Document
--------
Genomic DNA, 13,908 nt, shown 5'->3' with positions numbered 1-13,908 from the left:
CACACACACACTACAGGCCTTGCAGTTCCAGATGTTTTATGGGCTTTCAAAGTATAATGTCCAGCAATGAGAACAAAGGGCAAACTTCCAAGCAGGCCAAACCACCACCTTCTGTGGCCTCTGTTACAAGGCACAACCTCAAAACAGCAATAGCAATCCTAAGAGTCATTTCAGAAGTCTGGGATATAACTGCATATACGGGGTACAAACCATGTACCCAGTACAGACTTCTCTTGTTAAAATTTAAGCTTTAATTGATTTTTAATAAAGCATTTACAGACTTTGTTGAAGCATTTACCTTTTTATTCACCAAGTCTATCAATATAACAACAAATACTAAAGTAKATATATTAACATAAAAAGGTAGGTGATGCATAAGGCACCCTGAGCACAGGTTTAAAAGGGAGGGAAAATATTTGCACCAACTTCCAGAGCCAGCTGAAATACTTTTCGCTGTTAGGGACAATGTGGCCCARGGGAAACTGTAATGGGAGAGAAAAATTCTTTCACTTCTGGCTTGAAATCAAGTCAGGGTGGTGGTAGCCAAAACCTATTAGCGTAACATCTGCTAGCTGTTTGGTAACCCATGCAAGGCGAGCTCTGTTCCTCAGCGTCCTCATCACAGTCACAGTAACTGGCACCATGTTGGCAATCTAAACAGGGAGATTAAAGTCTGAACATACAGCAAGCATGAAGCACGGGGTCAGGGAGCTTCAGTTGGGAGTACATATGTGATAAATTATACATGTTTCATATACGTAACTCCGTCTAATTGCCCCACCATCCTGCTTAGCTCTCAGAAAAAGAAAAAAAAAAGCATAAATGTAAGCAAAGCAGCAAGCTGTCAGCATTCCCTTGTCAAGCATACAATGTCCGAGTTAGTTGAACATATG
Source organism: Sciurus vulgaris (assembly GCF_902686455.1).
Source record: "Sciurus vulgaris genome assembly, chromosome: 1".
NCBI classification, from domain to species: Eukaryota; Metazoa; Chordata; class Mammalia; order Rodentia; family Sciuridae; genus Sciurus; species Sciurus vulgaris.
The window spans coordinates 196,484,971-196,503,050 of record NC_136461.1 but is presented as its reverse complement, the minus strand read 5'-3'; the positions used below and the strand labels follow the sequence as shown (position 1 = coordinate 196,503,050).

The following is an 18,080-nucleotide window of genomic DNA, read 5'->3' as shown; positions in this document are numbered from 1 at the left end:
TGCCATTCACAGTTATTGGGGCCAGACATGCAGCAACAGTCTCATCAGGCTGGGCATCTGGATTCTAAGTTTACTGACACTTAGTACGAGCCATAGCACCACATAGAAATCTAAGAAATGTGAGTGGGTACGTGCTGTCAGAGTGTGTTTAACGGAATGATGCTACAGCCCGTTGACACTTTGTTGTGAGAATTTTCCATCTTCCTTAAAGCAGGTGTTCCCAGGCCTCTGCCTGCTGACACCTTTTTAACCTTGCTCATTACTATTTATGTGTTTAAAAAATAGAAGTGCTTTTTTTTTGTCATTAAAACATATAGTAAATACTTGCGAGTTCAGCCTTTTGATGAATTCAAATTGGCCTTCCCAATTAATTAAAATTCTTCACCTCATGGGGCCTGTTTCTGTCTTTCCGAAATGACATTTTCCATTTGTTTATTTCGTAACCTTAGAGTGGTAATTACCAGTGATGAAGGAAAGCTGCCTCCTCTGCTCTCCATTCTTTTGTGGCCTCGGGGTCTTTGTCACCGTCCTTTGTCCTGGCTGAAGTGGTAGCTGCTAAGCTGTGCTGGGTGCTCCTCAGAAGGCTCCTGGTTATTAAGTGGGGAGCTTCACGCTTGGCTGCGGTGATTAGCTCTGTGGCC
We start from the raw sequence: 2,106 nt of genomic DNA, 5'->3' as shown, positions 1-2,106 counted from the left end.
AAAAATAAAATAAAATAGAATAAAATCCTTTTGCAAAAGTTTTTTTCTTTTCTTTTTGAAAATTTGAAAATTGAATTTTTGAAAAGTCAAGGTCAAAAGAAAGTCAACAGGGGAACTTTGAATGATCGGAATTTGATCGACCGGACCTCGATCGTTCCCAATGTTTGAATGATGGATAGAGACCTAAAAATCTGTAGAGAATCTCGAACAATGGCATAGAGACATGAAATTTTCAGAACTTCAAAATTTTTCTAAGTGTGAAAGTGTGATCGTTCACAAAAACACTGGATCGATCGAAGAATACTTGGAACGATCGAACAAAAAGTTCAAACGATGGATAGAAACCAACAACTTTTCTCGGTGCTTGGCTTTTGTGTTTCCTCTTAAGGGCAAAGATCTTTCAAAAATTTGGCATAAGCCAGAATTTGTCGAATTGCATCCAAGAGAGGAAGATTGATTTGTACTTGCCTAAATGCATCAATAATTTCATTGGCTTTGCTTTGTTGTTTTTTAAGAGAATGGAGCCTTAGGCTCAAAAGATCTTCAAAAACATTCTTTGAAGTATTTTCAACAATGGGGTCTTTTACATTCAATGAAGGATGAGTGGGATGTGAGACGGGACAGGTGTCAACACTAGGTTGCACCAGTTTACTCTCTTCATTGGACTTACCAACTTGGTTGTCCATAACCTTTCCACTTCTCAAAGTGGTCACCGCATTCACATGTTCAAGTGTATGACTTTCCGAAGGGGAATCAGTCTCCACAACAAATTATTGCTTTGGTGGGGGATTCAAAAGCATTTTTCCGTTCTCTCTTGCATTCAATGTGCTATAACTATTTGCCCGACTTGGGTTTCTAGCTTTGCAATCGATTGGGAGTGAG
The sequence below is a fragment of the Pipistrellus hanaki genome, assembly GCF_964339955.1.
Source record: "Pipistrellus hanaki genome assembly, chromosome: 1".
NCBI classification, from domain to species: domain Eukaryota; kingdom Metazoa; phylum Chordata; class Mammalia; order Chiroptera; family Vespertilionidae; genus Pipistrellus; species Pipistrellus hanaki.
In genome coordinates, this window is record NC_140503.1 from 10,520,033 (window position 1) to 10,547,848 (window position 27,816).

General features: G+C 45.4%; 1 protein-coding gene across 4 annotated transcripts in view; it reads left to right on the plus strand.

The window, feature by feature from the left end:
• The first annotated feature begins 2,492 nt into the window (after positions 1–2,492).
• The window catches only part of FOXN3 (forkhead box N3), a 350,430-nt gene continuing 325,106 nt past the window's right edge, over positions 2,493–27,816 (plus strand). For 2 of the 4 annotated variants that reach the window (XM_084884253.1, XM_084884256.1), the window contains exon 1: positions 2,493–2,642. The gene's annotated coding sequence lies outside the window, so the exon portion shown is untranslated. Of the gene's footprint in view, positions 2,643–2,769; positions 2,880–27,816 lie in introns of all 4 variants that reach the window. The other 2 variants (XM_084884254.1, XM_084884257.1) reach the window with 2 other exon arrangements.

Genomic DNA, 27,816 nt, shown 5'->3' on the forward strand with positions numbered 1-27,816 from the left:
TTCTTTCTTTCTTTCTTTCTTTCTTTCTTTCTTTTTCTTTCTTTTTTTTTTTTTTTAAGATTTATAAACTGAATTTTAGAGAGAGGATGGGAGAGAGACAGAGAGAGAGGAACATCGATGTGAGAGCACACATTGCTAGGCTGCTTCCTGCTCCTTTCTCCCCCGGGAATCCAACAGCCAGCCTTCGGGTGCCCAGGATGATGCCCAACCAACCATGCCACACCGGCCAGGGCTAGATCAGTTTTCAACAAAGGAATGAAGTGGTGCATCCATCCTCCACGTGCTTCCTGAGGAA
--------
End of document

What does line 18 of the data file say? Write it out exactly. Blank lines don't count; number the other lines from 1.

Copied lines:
• The window catches only part of FOXN3 (forkhead box N3), a 350,430-nt gene continuing 325,106 nt past the window's right edge, over positions 2,493–27,816 (plus strand). For 2 of the 4 annotated variants that reach the window (XM_084884253.1, XM_084884256.1), the window contains exon 1: positions 2,493–2,642. The gene's annotated coding sequence lies outside the window, so the exon portion shown is untranslated. Of the gene's footprint in view, positions 2,643–2,769; positions 2,880–27,816 lie in introns of all 4 variants that reach the window. The other 2 variants (XM_084884254.1, XM_084884257.1) reach the window with 2 other exon arrangements.